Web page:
Letter: Superstate perils

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Sir: David Rowlands (letter, 14 October) trots out the old mantra that anyone against European integration is xenophobic.

Why is it xenophobic to prefer that one's own country is governed by its own parliament? In a fully "integrated" Europe the former independent nations will receive central direction from Brussels and Frankfurt by unelected officials.

Oh well, the European Parliament should be given real power to address the democratic deficit, says the federalist.

My vote will be reduced by a factor of at least 10, given the EU population of 400 million and would be counted in among German CDU voters, Spanish Partido Popular, French Parti Socialiste and so on.

What do I know of the political traditions and concerns of these parties, or they of mine? I do not understand why so many continental parties have the word "Christian" in their titles; it seems bizarre from a British perspective. How can I participate in political debate when I don't understand the parameters? Even more so if I do not speak all the requisite languages. I am trilingual and married to someone who has just acquired dual nationality. We are on good terms with our neighbours, an Italian/German couple, but we have no plans to knock a hole through our walls and share everything.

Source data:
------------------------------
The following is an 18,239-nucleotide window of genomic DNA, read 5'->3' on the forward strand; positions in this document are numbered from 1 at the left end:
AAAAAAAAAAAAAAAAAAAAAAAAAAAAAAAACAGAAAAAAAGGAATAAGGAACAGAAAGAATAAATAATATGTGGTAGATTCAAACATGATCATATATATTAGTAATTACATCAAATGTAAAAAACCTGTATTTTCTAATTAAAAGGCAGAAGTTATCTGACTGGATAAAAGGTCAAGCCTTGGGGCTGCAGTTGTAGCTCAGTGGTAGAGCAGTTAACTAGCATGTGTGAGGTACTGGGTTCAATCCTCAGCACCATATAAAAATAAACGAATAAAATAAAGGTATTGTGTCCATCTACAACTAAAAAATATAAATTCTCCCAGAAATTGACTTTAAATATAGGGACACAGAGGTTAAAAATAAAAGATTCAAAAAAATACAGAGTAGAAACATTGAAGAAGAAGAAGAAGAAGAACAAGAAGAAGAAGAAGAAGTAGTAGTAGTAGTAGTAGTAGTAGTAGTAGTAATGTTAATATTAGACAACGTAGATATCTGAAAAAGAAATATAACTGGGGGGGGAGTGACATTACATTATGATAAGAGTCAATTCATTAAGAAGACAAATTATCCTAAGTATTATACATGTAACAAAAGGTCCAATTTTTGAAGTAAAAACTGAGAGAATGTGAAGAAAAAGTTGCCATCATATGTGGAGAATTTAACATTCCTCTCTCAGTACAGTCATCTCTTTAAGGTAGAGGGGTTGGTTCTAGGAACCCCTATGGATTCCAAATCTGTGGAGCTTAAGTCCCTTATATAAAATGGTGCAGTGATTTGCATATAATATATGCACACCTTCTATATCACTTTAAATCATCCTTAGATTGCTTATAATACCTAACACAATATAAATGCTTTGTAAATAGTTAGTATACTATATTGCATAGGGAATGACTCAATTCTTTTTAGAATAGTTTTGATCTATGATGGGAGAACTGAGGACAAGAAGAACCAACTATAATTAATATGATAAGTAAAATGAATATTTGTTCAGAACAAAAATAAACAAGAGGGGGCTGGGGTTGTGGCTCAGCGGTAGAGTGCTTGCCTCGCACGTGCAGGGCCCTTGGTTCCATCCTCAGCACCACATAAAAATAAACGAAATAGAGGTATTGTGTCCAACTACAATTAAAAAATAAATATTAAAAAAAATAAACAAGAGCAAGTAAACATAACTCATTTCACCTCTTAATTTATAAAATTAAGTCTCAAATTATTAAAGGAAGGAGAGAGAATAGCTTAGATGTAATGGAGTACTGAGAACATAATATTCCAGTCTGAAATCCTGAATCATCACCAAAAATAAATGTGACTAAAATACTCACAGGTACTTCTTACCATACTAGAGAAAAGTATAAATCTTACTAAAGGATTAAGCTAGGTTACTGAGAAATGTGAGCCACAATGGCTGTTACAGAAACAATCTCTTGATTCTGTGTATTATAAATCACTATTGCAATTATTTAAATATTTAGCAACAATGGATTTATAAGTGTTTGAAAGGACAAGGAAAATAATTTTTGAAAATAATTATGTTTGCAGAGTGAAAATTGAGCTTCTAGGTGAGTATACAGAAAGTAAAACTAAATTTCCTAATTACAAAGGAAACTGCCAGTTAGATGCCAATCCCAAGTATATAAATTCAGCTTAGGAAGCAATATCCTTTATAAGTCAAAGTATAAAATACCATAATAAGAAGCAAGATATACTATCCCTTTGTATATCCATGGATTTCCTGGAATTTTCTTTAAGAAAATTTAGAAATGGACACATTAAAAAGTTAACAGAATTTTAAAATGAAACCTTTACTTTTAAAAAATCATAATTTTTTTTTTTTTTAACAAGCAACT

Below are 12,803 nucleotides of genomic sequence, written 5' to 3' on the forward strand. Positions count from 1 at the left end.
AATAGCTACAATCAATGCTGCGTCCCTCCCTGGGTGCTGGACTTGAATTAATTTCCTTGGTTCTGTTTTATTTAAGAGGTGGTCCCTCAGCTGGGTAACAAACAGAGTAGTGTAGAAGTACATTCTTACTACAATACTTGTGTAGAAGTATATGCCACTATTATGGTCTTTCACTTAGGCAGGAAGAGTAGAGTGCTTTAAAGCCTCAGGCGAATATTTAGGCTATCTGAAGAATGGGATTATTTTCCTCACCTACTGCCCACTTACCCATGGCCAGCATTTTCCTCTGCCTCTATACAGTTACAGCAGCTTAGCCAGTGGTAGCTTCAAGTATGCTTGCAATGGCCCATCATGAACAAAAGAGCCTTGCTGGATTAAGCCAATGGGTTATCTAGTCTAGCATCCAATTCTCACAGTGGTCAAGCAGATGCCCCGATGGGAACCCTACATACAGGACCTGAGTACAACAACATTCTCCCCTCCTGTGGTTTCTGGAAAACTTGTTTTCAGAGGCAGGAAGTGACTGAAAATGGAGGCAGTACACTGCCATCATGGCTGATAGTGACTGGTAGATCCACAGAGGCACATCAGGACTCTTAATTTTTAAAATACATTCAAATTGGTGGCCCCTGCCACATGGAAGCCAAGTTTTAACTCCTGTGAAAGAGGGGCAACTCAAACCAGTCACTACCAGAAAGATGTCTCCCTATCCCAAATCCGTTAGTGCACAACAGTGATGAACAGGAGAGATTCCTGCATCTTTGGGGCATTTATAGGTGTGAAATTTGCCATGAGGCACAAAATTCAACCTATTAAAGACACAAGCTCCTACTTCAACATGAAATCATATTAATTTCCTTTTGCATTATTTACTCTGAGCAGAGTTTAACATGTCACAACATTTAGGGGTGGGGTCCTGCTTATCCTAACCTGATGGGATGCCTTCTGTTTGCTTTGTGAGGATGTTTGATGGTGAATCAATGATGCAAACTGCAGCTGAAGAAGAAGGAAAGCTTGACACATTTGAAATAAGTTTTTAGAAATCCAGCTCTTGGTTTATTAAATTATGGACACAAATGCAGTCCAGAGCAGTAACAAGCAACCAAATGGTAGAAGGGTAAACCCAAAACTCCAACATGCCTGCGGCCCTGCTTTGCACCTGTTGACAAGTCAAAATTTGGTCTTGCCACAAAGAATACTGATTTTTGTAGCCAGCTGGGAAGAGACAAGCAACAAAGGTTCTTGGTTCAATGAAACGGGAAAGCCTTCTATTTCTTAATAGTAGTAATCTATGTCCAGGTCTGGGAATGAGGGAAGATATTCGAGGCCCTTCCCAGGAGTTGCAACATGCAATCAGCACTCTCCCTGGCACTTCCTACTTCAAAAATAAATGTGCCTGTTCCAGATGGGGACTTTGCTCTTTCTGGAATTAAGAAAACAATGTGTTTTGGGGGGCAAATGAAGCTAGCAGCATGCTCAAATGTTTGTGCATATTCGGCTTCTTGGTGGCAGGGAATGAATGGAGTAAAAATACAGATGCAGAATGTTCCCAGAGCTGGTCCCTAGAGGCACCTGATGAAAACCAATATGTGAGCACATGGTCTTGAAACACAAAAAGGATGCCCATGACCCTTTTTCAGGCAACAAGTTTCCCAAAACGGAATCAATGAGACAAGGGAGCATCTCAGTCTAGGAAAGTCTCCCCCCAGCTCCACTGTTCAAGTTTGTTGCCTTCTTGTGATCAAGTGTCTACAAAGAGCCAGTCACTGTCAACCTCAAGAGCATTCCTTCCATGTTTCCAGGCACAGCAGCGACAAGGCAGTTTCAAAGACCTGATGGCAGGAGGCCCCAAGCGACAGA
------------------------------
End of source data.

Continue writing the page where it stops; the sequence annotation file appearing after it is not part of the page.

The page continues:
Why does Mr Rowlands feel so strongly about a federal Europe? Is it the dream of constructing a powerful bloc to stand up to the US and the Far East and the rest of the world? Isn't this just good old-fashioned power politics, with a country called Europe aggressively exerting itself on the world stage? Why did the European Parliament, a year or so ago, call for Europe to have its own nuclear weapons?

PETER GARDNER

Oxford

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